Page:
As the partial dislocations repel, stacking fault is created in between. By nature of stacking fault being a defect, it has higher energy than that of a perfect crystal, so acts to attract the partial dislocations together again. When this attractive force balance the repulsive force described above, the defects are in equilibrium state.
The stacking fault energy can be determined from the width of dislocation dissociation using
where and are the burgers vectors and is the vector magnitude for the dissociated partial dislocations, is the shear modulus, and the distance between the partial dislocations.
Stacking faults may also be created by Frank partial dislocations with burger’s vector of 1/3<111>. There are two types of stacking faults caused by Frank partial dislocations: intrinsic and extrinsic. An intrinsic stacking fault forms by vacancy agglomeration and there is a missing plane with sequence ABCA_BA_BCA, where BA is the stacking fault. An extrinsic stacking fault is formed from interstitial agglomeration, where there is an extra plane with sequence ABCA_BAC_ABCA.
Visualizing stacking faults using electron microscopy
Stacking faults can be visualized using electron microscopy. One commonly used technique is transmission electron microscopy (TEM). The other is electron channeling contrast imaging (ECCI) in scanning electron microscope (SEM).
In an SEM, near-surface defects can be identified because backscattered electron yield differs in defect regions where the crystal is strained, and this gives rise to different contrasts in the image. In order to identify the stacking fault, it is important to recognize the exact Bragg condition for certain lattice planes in the matrix such that regions without defects will detect little backscattered electrons and thus appear dark. Meanwhile, regions with the stacking fault will not satisfy the Bragg condition and thus yield high amounts of backscattered electrons, and thus appear bright in the image. Inverting the contrast gives images where the stacking fault appears dark in the midst of a bright matrix.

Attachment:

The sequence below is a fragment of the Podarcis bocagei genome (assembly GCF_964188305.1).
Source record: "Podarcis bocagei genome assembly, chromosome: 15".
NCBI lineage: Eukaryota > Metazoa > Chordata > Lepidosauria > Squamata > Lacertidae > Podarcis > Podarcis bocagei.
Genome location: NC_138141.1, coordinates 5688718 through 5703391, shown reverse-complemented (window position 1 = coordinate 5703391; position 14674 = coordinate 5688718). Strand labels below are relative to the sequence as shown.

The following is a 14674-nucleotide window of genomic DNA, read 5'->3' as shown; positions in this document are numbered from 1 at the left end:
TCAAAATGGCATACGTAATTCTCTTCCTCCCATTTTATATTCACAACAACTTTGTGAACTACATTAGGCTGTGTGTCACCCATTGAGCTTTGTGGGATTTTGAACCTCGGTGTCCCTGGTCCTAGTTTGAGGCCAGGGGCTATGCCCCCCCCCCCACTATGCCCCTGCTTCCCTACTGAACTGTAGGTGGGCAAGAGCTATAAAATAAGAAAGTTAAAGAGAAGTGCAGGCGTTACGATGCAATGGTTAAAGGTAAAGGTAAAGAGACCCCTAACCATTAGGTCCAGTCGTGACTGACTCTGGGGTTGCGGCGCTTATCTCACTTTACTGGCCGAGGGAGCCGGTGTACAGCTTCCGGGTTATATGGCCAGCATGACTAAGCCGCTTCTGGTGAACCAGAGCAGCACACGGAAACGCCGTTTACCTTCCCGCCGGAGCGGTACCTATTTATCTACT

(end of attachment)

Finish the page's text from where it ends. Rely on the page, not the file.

In a TEM, bright field imaging is one technique used to identify the location of stacking faults. Typical image of stacking fault is dark with bright fringes near a low-angle grain boundary, sandwiched by dislocations at the end of the stacking fault. Fringes indicate that the stacking fault is at an incline with respect to the viewing plane.
Stacking faults in semiconductors
Many compound semiconductors, e.g. those combining elements from groups III and V or from groups II and VI of the periodic table, crystallize in the fcc zincblende or hcp wurtzite crystal structures. In a semiconductor crystal, the fcc and hcp phases of a given material will usually have different band gap energies. As a consequence, when the crystal phase of a stacking fault has a lower band gap than the surrounding phase, it forms a quantum well, which in photoluminescence experiments leads to light emission at lower energies (longer wavelengths) than for the bulk crystal. In the opposite case (higher band gap in the stacking fault), it constitutes an energy barrier in the band structure of the crystal that can affect the current transport in semiconductor devices.